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The 5 Best Winter Wildlife Days Out by Train

Travel by train for unforgettable winter wildlife days out and encounter rare British species thriving in the cold. Grab your Railcard and discover your next rail adventure

Sure, in winter, many creatures will gladly tuck themselves away until the spring, but there are others who have no problem being out and about during these cooler months. And that means the chilliest of seasons remains a fantastic time to catch sight of some of Britain’s best wildlife (when they want to play ball, of course).

Here are 5 winter wildlife days out in Britain to check out, which you can get to by train (and cheaper, too, when you book your tickets with a Railcard).

1. Mountain hares in the Peak District

The uplands of the Peak District are the only places in England where you can see the elusive mountain hare. Smaller and rounder than the brown hare, with white winter fur from December to spring, you’re most likely to spot them darting across the Dark Peak’s heather moorlands.

To maximise your chances of seeing a mountain hare, go on an organised walk with an experienced hare spotter or plan your own route around the Dark Peak’s Derwent Edge and Outer Edge. Keep your eyes peeled at all times and have either your binoculars or a long-lens camera within easy reach as you head out onto the moorlands off Pennine Way.

You can start or end your mountain hare walk with a bite to eat at the Outside Café(external link, opens in a new tab) in nearby Hathersage, with baked potatoes and hot-filling sandwich rolls on the menu.

Nearest stations: Hathersage, Glossop, Bamford, Hope

2. Woodlarks in the New Forest

While many British birds migrate south for winter, the woodlarks of the New Forest stay put and break out into beautiful songs. You have a fantastic chance of seeing and hearing the woodlarks in the New Forest in winter, where they nest on the heathland and head to higher perches to warble in January and February.

The New Forest is their heartland and we recommend you get off the train at Brockenhurst and walk a little way south to Setley Plain. From here, you have views over the rolling hills all the way to the Isle of White on a clear day and a good chance of spotting them among clumps of heather and bracken on the edge of farmland.

After your woodlark spotting, rest your feet and enjoy a hearty meal at The Filly Inn(external link, opens in a new tab) nearby.

Nearest station: Brockenhurst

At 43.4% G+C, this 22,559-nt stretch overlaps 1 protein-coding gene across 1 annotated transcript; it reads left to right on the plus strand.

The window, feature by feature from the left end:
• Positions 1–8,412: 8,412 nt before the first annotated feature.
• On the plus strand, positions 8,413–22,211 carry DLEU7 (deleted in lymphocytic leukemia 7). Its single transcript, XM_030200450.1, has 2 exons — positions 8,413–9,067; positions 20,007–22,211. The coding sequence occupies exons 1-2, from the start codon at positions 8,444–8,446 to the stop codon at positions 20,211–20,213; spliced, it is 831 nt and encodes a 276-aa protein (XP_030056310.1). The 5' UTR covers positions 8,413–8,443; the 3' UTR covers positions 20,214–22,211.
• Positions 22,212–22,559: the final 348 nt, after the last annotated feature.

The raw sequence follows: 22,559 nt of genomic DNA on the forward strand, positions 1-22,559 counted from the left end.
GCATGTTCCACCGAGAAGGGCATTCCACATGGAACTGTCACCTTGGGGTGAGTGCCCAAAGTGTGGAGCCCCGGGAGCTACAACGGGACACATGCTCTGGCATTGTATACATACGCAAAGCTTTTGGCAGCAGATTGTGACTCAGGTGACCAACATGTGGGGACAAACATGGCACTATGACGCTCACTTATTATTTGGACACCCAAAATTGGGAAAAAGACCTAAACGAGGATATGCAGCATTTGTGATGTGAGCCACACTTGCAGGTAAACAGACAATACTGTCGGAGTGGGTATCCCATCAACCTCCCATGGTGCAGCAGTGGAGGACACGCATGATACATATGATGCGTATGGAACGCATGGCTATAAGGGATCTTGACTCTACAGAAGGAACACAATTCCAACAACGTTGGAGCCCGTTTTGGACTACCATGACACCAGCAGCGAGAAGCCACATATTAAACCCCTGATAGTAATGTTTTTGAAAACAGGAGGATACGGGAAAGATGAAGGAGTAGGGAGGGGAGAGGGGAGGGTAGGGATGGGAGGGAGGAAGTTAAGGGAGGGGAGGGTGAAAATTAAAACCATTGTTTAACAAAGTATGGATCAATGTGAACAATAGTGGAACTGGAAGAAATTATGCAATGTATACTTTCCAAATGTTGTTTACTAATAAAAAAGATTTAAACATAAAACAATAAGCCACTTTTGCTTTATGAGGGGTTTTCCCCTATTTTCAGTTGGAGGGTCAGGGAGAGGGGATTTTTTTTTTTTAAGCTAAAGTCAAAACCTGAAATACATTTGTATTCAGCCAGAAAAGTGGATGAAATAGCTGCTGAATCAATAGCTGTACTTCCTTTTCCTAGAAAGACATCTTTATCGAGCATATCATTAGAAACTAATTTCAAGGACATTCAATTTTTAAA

3. Reindeer in the Cairngorms

If you’re looking for winter wildlife days out in Scotland, don’t miss your chance to visit Britain’s only free-ranging reindeer herd in their natural Scottish Highlands habitat.

There are two ways to see them. One is in the paddock at Glenmore Village in the Cairngorms National Park. The other is on a hill trip organised by the wildlife park’s staff. Don’t ignore advice on the essential winter gear you’ll need to tackle the exposed and boggy terrain. Without it, they may turn you away.

The joy of going on this hill trip is that you walk among reindeer – you can even have a short hand-feeding session, too. You need a good level of fitness for the reindeer trip but it’s absolutely worth it – getting close to these beautiful and sociable creatures will have you smiling all the way home.

Nearest stations: Aviemore, Carrbridge, Dalwhinnie, Kingussie, Newtonmore

4. Seals in Horsey

Every winter on Norfolk’s Horsey Gap, a large colony of female grey seals come ashore to give birth (the birthing season runs from late October to early February). It’s an amazing opportunity to see these creatures during this special period – and the cute white seal pups on the beach are a bona fide crowd-pleaser. By December there are 100s of them covering the sands down to Winterton Beach!

While the Horsey Beach area is cordoned off to stop you from getting too close and disturbing them (they can move ‌surprisingly fast when they want to), there are great viewing areas on the dunes overlooking the beach.

You could visit the seals as part of a not-too-taxing circular walk that takes you around Horsey Windpump(external link, opens in a new tab), after which you can proceed to the Nelson Head pub for fireside refreshments.

Nearest station: Great Yarmouth

5. Starlings in Brighton

Another seaside wildlife spectacle you can catch during the winter months takes place along the coast of Brighton. Pick a spot overlooking the sea about half an hour before the sun goes down and watch starlings put on a spectacular murmuration.

The starlings create swooping waves in the sky in their 1,000s at dusk from November to March, and a fun place to watch them is from Brighton’s Palace Pier, where there’s a starling observation point and cafe called Starlings Roost.

The cafe also has a night-vision camera under the pier where you can see them settled after dark. If it’s raining, you could take a trip up the Brighton i360 observation tower to see the starlings and still stay dry (you can get 2FOR1 on tickets for this when you travel by train, too).

Nearest station: Brighton

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